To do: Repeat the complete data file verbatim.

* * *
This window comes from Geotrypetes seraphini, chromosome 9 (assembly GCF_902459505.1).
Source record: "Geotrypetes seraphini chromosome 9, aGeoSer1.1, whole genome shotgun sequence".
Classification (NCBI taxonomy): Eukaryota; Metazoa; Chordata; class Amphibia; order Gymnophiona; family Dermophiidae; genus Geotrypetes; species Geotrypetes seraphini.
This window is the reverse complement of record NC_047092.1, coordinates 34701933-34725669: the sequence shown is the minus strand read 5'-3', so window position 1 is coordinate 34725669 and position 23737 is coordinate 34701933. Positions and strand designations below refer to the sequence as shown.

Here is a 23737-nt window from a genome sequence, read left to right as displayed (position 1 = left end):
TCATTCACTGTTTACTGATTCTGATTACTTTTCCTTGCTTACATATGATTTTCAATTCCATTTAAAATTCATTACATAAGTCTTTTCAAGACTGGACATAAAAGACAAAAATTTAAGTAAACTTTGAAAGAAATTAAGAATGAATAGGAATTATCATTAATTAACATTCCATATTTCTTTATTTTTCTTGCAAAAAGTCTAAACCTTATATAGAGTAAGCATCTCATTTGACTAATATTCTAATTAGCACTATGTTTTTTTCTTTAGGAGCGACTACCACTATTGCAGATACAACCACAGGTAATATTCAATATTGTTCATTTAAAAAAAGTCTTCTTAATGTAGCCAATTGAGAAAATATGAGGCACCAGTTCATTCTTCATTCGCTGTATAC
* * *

This window comes from Geotrypetes seraphini, chromosome 9 (assembly GCF_902459505.1).
Source record: "Geotrypetes seraphini chromosome 9, aGeoSer1.1, whole genome shotgun sequence".
Classification (NCBI taxonomy): Eukaryota; Metazoa; Chordata; class Amphibia; order Gymnophiona; family Dermophiidae; genus Geotrypetes; species Geotrypetes seraphini.
This window is the reverse complement of record NC_047092.1, coordinates 34701933-34725669: the sequence shown is the minus strand read 5'-3', so window position 1 is coordinate 34725669 and position 23737 is coordinate 34701933. Positions and strand designations below refer to the sequence as shown.

Here is a 23737-nt window from a genome sequence, read left to right as displayed (position 1 = left end):
TCATTCACTGTTTACTGATTCTGATTACTTTTCCTTGCTTACATATGATTTTCAATTCCATTTAAAATTCATTACATAAGTCTTTTCAAGACTGGACATAAAAGACAAAAATTTAAGTAAACTTTGAAAGAAATTAAGAATGAATAGGAATTATCATTAATTAACATTCCATATTTCTTTATTTTTCTTGCAAAAAGTCTAAACCTTATATAGAGTAAGCATCTCATTTGACTAATATTCTAATTAGCACTATGTTTTTTTCTTTAGGAGCGACTACCACTATTGCAGATACAACCACAGGTAATATTCAATATTGTTCATTTAAAAAAAGTCTTCTTAATGTAGCCAATTGAGAAAATATGAGGCACCAGTTCATTCTTCATTCGCTGTATAC